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Highly Accessed Editorial

The potential role of 'non-rheumatic’ therapies in rheumatic disease

Elena M Massarotti1 and Daniel H Solomon12*

Author Affiliations

1 Division of Rheumatology, Immunology and Allergy, Brigham and Women’s Hospital and Harvard Medical School, 75 Francis Street, Boston, MA 02115, USA

2 Division of Pharmacoepidemiology, Brigham and Women’s Hospital and Harvard Medical School, 75 Francis Street, Boston, MA 02115, USA

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Arthritis Research & Therapy 2013, 15:124  doi:10.1186/ar4371


See related research by Ormseth et al., http://arthritis-research.com/content/15/5/R110

Published: 6 November 2013

Abstract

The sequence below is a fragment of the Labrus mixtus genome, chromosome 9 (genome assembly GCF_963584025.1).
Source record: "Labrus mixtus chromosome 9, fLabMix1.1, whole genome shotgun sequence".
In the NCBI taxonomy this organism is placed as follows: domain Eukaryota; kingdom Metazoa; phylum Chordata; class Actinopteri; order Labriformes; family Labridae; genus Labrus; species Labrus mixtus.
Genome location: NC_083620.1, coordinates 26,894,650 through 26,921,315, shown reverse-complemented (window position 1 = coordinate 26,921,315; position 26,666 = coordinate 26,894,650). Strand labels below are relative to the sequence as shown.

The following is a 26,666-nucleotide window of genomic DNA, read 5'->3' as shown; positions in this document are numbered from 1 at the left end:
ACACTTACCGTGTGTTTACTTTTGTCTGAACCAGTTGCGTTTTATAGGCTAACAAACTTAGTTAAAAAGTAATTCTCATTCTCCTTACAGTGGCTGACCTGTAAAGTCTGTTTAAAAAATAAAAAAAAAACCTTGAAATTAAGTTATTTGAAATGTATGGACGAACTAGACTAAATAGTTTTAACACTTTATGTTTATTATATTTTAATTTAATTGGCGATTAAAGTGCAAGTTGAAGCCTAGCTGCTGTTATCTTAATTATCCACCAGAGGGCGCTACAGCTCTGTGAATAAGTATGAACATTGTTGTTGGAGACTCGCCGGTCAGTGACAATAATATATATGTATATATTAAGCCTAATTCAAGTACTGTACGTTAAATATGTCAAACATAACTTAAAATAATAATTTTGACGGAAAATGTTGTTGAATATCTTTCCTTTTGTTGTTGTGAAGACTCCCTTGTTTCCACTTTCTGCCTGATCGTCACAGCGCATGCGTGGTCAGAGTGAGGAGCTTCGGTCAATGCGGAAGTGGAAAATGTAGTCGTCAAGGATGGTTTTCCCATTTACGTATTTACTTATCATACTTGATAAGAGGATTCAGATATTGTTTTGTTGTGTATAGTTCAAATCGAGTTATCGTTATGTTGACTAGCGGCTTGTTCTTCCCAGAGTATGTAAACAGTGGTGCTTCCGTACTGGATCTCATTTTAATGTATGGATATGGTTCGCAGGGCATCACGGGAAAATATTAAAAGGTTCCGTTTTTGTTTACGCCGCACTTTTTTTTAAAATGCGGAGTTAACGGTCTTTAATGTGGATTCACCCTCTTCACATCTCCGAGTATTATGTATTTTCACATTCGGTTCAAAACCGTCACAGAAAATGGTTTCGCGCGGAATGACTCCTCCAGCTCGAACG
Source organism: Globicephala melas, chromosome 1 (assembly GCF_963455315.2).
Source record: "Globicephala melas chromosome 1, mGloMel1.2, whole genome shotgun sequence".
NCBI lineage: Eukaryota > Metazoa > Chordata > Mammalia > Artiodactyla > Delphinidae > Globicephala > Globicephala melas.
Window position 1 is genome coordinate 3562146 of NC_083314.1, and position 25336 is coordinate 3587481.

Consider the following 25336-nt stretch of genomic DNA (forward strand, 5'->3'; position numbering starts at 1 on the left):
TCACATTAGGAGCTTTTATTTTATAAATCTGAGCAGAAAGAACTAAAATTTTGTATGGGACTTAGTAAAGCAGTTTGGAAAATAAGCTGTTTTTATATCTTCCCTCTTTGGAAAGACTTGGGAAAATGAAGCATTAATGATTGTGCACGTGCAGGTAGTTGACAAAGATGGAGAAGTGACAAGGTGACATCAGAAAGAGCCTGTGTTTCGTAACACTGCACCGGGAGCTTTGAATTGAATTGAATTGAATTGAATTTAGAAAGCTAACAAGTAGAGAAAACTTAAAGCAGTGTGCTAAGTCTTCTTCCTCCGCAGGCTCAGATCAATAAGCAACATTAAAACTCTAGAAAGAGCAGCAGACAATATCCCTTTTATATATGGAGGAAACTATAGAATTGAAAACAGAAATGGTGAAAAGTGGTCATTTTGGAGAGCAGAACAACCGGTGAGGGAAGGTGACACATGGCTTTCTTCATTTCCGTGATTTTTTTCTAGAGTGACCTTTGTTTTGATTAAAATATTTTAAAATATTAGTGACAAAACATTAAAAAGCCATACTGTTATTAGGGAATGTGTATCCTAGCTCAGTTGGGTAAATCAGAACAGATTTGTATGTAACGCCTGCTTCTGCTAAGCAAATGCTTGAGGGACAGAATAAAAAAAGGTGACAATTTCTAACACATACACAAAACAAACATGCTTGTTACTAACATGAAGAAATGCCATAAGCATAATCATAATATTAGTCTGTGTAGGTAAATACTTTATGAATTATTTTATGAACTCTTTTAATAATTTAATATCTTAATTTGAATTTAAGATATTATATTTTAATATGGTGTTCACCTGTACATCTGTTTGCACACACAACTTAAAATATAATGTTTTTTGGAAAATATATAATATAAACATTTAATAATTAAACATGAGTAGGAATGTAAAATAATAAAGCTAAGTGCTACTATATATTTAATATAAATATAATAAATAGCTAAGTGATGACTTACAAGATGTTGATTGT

The relationship between inflammation and insulin resistance is complex and not fully understood. Patients with rheumatoid arthritis are at increased risk of mortality from cardiovascular disease, which is known to be associated with insulin resistance. In the previous issue of Arthritis Research & Therapy, Ormseth and colleagues report the results of an 8-week trial of pioglitazone, an agent commonly used to treat type 2 diabetes mellitus, upon the DAS-28 (disease activity score using 28 joint counts). Modest improvements in the DAS-28 CRP (DAS-28 C-reactive protein) were shown, with no effect on DAS-28 ESR (DAS-28 erythrocyte sedimentation rate). Other variables that improved with pioglitazone were the CRP, IL-6, and patient-reported assessment of global health. The authors discuss the contribution of insulin resistance to the inflammation noted in rheumatoid arthritis.